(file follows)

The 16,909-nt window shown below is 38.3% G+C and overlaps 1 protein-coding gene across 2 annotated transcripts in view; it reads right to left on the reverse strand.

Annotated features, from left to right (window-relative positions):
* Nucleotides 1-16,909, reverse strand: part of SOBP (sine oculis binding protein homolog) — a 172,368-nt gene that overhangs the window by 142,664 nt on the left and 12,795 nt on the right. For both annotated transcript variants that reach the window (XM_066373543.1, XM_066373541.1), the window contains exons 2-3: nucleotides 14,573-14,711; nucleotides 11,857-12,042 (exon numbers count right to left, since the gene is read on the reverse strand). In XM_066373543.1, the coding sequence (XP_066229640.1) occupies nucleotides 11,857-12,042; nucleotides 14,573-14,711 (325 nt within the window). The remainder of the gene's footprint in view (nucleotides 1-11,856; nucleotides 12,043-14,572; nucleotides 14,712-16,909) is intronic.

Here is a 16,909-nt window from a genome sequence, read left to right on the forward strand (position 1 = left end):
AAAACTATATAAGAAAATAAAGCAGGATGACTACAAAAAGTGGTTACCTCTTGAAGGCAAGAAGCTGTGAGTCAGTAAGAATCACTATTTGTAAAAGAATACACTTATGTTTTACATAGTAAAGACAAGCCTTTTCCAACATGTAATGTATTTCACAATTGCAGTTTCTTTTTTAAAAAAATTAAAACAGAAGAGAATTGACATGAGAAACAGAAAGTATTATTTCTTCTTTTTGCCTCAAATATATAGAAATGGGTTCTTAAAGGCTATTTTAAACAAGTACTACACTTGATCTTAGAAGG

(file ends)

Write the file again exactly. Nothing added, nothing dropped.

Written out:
The 16,909-nt window shown below is 38.3% G+C and overlaps 1 protein-coding gene across 2 annotated transcripts in view; it reads right to left on the reverse strand.

Annotated features, from left to right (window-relative positions):
* Nucleotides 1-16,909, reverse strand: part of SOBP (sine oculis binding protein homolog) — a 172,368-nt gene that overhangs the window by 142,664 nt on the left and 12,795 nt on the right. For both annotated transcript variants that reach the window (XM_066373543.1, XM_066373541.1), the window contains exons 2-3: nucleotides 14,573-14,711; nucleotides 11,857-12,042 (exon numbers count right to left, since the gene is read on the reverse strand). In XM_066373543.1, the coding sequence (XP_066229640.1) occupies nucleotides 11,857-12,042; nucleotides 14,573-14,711 (325 nt within the window). The remainder of the gene's footprint in view (nucleotides 1-11,856; nucleotides 12,043-14,572; nucleotides 14,712-16,909) is intronic.

Here is a 16,909-nt window from a genome sequence, read left to right on the forward strand (position 1 = left end):
AAAACTATATAAGAAAATAAAGCAGGATGACTACAAAAAGTGGTTACCTCTTGAAGGCAAGAAGCTGTGAGTCAGTAAGAATCACTATTTGTAAAAGAATACACTTATGTTTTACATAGTAAAGACAAGCCTTTTCCAACATGTAATGTATTTCACAATTGCAGTTTCTTTTTTAAAAAAATTAAAACAGAAGAGAATTGACATGAGAAACAGAAAGTATTATTTCTTCTTTTTGCCTCAAATATATAGAAATGGGTTCTTAAAGGCTATTTTAAACAAGTACTACACTTGATCTTAGAAGG